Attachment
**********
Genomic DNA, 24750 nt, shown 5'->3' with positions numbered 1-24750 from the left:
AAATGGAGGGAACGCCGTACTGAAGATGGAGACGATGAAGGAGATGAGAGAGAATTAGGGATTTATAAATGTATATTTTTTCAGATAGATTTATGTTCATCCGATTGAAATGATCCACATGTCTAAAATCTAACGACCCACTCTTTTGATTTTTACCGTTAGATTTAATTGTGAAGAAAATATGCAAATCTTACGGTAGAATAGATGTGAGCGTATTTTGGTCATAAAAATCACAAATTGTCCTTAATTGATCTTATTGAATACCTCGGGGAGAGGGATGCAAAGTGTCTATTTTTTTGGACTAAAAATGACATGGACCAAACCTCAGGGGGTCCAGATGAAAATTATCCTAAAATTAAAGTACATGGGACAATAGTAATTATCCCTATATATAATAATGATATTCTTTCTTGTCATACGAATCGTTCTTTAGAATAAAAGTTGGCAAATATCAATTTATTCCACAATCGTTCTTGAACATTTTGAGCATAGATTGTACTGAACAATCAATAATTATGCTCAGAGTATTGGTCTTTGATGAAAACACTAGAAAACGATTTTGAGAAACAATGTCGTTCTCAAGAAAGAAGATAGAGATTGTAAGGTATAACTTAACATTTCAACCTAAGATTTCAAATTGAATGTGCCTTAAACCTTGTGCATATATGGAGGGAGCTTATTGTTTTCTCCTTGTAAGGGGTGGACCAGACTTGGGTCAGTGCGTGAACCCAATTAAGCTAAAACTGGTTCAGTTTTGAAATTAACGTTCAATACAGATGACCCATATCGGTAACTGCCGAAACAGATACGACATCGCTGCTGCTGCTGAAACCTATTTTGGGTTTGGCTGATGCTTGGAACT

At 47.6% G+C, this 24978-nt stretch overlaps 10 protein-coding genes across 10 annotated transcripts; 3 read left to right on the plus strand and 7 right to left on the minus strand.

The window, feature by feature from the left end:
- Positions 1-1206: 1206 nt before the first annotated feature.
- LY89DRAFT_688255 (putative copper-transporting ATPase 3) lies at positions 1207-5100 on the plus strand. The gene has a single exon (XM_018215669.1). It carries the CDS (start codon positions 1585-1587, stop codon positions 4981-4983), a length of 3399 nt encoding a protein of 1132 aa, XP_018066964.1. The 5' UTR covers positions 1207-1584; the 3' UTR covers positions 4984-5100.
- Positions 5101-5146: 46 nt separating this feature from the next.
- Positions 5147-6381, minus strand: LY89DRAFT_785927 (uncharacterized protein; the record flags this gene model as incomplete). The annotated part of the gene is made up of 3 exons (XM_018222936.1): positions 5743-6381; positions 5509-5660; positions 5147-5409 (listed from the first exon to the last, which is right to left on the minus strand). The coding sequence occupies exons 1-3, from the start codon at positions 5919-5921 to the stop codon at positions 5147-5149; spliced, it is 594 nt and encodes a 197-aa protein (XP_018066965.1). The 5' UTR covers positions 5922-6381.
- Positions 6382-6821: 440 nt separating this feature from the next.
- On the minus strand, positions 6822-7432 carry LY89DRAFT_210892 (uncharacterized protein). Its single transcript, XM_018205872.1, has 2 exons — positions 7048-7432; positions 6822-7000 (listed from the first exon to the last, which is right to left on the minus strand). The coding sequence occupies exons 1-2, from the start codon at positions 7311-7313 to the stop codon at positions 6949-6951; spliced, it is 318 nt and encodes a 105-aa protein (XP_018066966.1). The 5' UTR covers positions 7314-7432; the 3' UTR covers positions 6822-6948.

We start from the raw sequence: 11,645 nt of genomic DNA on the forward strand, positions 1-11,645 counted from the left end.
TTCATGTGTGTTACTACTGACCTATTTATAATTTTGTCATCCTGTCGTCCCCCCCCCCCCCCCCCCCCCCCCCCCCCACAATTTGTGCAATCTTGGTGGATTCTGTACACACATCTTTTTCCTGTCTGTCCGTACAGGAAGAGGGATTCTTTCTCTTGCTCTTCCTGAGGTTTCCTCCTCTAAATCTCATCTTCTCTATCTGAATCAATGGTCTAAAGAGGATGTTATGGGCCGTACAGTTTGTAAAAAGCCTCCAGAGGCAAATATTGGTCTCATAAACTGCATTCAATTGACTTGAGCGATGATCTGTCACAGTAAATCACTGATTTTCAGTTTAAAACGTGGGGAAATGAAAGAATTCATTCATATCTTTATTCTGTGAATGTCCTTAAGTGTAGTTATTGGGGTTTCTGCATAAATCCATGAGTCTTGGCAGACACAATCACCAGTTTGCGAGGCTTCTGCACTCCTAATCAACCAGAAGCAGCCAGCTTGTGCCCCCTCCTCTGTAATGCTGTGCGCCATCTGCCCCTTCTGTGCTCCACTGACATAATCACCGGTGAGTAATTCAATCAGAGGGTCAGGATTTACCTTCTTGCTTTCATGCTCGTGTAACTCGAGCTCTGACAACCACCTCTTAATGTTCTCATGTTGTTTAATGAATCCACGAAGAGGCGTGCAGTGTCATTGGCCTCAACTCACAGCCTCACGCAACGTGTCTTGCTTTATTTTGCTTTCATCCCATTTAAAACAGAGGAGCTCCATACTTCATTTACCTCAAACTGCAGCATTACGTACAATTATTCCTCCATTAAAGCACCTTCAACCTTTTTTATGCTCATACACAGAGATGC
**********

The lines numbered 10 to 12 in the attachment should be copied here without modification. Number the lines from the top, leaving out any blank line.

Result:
- On the minus strand, positions 6822-7432 carry LY89DRAFT_210892 (uncharacterized protein). Its single transcript, XM_018205872.1, has 2 exons — positions 7048-7432; positions 6822-7000 (listed from the first exon to the last, which is right to left on the minus strand). The coding sequence occupies exons 1-2, from the start codon at positions 7311-7313 to the stop codon at positions 6949-6951; spliced, it is 318 nt and encodes a 105-aa protein (XP_018066966.1). The 5' UTR covers positions 7314-7432; the 3' UTR covers positions 6822-6948.

We start from the raw sequence: 11,645 nt of genomic DNA on the forward strand, positions 1-11,645 counted from the left end.
TTCATGTGTGTTACTACTGACCTATTTATAATTTTGTCATCCTGTCGTCCCCCCCCCCCCCCCCCCCCCCCCCCCCCACAATTTGTGCAATCTTGGTGGATTCTGTACACACATCTTTTTCCTGTCTGTCCGTACAGGAAGAGGGATTCTTTCTCTTGCTCTTCCTGAGGTTTCCTCCTCTAAATCTCATCTTCTCTATCTGAATCAATGGTCTAAAGAGGATGTTATGGGCCGTACAGTTTGTAAAAAGCCTCCAGAGGCAAATATTGGTCTCATAAACTGCATTCAATTGACTTGAGCGATGATCTGTCACAGTAAATCACTGATTTTCAGTTTAAAACGTGGGGAAATGAAAGAATTCATTCATATCTTTATTCTGTGAATGTCCTTAAGTGTAGTTATTGGGGTTTCTGCATAAATCCATGAGTCTTGGCAGACACAATCACCAGTTTGCGAGGCTTCTGCACTCCTAATCAACCAGAAGCAGCCAGCTTGTGCCCCCTCCTCTGTAATGCTGTGCGCCATCTGCCCCTTCTGTGCTCCACTGACATAATCACCGGTGAGTAATTCAATCAGAGGGTCAGGATTTACCTTCTTGCTTTCATGCTCGTGTAACTCGAGCTCTGACAACCACCTCTTAATGTTCTCATGTTGTTTAATGAATCCACGAAGAGGCGTGCAGTGTCATTGGCCTCAACTCACAGCCTCACGCAACGTGTCTTGCTTTATTTTGCTTTCATCCCATTTAAAACAGAGGAGCTCCATACTTCATTTACCTCAAACTGCAGCATTACGTACAATTATTCCTCCATTAAAGCACCTTCAACCTTTTTTATGCTCATACACAGAGATGC